Phi Beta Kappa takes teaching very seriously. That is why the Northern California Association makes annual Teaching Excellence Awards to up to five outstanding teachers who are faculty members at one of the eight Northern California universities and colleges that harbor PBK chapters.
These awards are conferred to honor those who have been outstanding teachers and mentors in the opinion of members of ΦBKNCA. They are those who have taught an especially memorable course, or who have had a special impact on the education, career, life, or who have been found inspiring or particularly admirable by a ΦBKNCA member.
From 1989 to 2021 we have honored 168 excellent teachers!
Each awardee receives a handsome certificate, invitation to the Annual Awards Dinner, and a modest honorarium ($1000 in recent years). Even those worthy nominees who do not receive awards are almost always delighted to have been nominated.
Any member of ΦBK may make nominations; the nominee need not be. Please note that eligibility for the award is limited to faculty members at the Northern California schools housing Phi Beta Kappa Chapters (see this page). All Phi Beta Kappa members are cordially invited to submit nominations; the online nomination form is available here, A printable form can be obtained at ExcellenceInTeachingAwardNomination.pdf but we prefer that you use the electronic form. The printed form may be published in the September issue of the Newsletter. More information can be obtained from the Teaching Excellence Chair.
How do I nominate a Teacher?
An online Nomination Form is available and a hardcopy version is available ExcellenceInTeachingAwardNomination.pdf (but we prefer the online version). Applications are due November 30, but make them now while memory is fresh! A nomination consists of a filled-out form, plus an account of why you think a nominee deserves recognition as an outstanding teacher.
What schools are included?
All faculty members at the eight Phi Beta Kappa institutions - Mills College, San Francisco State University, Santa Clara University, Stanford University, UC Berkeley, UC Davis, UC Santa Cruz, or University of the Pacific will be eligible. The online ExcellenceInTeachingAwardNomination.pdf is available on this site and a hardcopy version is printed in the newsletter (but we prefer the online version). Applications are due November 30, but make them now while memory is fresh! A nomination consists of a filled-out form, plus an account of why you think a nominee deserves recognition as an outstanding teacher. Deadline for nomination: November 30.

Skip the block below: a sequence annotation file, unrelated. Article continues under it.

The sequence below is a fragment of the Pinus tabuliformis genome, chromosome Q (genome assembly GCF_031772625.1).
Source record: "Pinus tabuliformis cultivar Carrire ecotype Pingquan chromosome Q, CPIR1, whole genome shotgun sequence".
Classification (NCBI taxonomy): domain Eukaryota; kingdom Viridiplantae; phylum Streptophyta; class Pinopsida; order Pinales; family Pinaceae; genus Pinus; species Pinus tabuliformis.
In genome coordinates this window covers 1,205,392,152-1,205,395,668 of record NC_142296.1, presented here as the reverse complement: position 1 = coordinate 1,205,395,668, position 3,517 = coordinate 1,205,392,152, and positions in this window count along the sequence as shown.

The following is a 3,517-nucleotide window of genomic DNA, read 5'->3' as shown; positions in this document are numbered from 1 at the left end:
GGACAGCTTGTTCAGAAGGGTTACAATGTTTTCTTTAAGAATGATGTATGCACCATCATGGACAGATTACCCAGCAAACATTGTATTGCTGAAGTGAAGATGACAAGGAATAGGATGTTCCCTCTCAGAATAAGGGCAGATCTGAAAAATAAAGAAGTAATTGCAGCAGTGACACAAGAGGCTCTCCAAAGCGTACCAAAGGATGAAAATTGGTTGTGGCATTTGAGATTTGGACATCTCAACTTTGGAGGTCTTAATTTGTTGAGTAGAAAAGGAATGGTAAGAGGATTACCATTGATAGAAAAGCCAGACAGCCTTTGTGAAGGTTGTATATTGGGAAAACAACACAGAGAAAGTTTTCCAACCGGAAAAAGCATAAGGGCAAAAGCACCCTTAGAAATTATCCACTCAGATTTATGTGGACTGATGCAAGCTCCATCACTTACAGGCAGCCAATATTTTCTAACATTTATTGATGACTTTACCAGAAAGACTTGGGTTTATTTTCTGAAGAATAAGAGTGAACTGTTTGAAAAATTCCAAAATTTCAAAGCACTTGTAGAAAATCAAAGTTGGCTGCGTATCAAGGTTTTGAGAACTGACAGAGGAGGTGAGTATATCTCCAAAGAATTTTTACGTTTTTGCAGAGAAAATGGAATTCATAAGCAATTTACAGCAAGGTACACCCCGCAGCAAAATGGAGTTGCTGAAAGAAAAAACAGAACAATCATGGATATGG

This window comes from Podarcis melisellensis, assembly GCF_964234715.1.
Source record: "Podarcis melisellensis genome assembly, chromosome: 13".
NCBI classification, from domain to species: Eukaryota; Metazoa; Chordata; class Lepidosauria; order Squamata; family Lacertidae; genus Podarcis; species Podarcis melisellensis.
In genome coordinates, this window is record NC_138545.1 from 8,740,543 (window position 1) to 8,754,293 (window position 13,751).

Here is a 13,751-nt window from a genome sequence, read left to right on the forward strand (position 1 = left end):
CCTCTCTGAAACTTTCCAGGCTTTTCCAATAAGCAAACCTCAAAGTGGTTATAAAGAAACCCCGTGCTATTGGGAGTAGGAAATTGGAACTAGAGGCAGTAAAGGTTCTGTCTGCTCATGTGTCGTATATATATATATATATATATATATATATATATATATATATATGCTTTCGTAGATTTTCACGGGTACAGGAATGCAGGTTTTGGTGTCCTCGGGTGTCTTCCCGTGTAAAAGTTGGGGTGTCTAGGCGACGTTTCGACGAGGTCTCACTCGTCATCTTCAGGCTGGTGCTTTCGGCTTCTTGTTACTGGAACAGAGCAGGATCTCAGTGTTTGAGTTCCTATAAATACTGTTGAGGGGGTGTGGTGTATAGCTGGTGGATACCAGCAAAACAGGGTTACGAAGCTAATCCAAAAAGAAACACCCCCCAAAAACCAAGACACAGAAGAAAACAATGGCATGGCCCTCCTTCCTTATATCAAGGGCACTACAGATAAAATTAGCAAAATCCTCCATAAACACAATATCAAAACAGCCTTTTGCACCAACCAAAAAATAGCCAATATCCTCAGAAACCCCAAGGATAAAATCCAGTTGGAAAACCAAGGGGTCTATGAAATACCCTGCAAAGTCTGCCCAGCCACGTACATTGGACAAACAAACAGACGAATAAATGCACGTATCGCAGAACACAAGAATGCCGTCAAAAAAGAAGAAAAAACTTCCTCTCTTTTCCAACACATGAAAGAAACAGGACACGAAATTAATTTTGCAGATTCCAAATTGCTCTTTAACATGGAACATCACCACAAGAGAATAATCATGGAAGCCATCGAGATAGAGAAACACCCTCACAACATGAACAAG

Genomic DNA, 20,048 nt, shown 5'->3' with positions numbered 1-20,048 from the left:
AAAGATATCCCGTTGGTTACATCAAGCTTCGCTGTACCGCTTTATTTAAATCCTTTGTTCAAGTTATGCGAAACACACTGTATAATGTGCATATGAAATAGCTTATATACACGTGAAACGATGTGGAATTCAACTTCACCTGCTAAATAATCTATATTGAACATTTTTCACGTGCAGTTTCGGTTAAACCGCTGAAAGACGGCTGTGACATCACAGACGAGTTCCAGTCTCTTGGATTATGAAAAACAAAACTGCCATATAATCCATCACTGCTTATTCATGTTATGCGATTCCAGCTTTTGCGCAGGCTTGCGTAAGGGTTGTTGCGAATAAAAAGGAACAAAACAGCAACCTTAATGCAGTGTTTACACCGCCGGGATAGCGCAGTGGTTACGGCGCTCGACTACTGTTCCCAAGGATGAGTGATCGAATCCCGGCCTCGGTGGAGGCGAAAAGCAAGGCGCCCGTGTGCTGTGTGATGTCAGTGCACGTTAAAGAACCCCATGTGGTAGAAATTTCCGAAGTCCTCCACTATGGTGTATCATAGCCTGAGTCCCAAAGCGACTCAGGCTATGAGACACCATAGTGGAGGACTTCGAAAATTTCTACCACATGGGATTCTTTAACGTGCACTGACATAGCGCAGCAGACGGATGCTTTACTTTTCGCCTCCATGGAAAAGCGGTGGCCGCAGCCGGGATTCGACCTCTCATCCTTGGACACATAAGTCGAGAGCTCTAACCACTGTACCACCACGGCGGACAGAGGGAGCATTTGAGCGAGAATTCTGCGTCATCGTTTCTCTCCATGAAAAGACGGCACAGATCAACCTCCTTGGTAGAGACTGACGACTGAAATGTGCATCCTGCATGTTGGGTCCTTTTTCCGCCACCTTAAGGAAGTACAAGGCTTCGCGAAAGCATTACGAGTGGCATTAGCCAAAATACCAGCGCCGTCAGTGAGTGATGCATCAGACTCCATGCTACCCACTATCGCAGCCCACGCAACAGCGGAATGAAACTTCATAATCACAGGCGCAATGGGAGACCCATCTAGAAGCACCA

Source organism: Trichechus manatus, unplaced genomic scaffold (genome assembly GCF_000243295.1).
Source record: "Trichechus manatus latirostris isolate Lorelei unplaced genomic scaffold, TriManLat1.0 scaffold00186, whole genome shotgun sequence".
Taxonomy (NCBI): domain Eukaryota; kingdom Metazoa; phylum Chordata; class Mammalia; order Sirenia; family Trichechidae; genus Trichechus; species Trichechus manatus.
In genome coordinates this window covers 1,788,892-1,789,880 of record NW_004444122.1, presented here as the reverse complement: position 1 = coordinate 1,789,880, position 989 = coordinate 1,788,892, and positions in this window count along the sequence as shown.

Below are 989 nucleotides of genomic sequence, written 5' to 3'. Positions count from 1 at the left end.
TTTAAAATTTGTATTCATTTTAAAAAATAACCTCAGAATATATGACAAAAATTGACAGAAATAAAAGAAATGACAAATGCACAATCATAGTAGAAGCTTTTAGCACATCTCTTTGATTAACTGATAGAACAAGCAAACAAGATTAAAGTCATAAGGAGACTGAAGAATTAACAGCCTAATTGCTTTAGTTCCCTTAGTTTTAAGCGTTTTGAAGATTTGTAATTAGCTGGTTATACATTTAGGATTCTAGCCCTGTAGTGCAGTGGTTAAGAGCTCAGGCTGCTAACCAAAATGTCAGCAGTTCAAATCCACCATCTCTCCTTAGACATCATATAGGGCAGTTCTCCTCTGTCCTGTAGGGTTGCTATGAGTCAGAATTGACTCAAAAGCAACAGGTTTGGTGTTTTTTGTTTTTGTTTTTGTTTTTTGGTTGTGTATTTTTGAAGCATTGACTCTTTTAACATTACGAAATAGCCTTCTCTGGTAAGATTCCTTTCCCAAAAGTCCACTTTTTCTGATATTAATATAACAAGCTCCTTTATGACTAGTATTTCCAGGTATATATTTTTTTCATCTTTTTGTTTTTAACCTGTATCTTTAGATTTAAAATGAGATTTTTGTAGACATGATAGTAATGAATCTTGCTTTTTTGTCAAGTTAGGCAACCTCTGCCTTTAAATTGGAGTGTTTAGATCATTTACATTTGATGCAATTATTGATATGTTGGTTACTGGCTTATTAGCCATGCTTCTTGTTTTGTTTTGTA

Courtney Lehmann, Ph.D.; Dept. of English, Director of the Powell Scholars Program, University of the Pacific; PBK University of North Carolina-Chapel Hill 1989 (Hasenkamp Award)
View a video of Dr. Lehmann discussing her teaching philosophy
Dr. Courtney Lehmann goes above and beyond to provide the most holistic and meaningful education to each of her students. She is the Director of the Powell Scholars Program, the University of the Pacific's highest academic merit scholarship that funds tuition, independent research, and study abroad opportunities. The program's goal is to cultivate leaders and global thinkers to make a difference in our communities, and Dr. Lehmann runs the club with fortitude and optimism. She is absolutely dedicated to developing students as moral human beings who strive to make the world a better place. For example, in my class, she helped facilitate an SAT tutoring initiative for disadvantaged kids in the Stockton community to help equalize opportunity despite socioeconomic status. In our thinking as students, she continues to push students to actualize our goals fully. Everything that she does contributes to an environment where students truly feel as though they can realize their full potential. For this, I deeply thank Dr. Lehmann for her incredible academic achievements and the knack she has for drawing out of each of her students.
Paul Graham Fisher M.D.; Dept. of Neurology and Neurological Sciences, Chief of the Division of Child Neurology, Stanford University
View a video of Dr. Fisher discussing his teaching philosophy